English in Use/Sentences Overview

IntroductionEdit

This section will serve as a basic overview of sentences. Each topic will be discussed in more detail in subsequent chapters.

PhrasesEdit

A phrase is a group of words which contains neither a subject nor a verb. (It may, however, contain a verbal form such as an infinitive, a participle, or a gerund.)[1]

ClausesEdit

A clause is a group of words containing at least a subject and a verb (the baby ate), and frequently it lets its hair down by containing some kind of a complement as well (the baby ate the goldfish). There are two kinds of clauses: independent and dependent.[2]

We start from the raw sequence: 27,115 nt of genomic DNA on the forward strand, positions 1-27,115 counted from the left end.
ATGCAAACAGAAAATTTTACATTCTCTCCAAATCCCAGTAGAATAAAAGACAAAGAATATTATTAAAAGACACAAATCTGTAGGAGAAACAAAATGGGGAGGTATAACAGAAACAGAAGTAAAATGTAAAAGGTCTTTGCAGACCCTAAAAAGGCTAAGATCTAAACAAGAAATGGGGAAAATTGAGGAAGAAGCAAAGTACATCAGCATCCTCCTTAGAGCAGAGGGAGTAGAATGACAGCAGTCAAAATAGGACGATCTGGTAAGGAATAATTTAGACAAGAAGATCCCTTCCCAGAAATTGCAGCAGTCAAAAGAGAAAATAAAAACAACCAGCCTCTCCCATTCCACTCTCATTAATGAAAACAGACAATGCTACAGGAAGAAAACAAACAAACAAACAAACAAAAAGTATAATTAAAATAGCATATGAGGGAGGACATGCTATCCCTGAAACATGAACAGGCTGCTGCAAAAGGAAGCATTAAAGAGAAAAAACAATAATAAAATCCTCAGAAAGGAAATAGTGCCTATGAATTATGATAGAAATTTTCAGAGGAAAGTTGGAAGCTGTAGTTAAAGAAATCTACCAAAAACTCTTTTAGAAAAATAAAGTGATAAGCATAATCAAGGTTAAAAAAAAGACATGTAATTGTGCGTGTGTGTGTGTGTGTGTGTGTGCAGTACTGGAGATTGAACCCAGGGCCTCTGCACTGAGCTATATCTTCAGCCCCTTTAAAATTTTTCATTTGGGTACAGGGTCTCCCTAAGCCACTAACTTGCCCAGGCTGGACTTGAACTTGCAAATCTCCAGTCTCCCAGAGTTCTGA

FormsEdit

There are three forms of a sentence: simple, compound, and complex, and one combined form: compound-complex.

SimpleEdit

CompoundEdit

ComplexEdit

Compound-complexEdit

PurposesEdit

Sentences are created for four main reasons: to declare, to command, to question, and to exclaim.

DeclarativeEdit

ImperativeEdit

InterrogativeEdit

ExclamatoryEdit

Sentence diagramsEdit

Last modified on 4 September 2010, at 20:17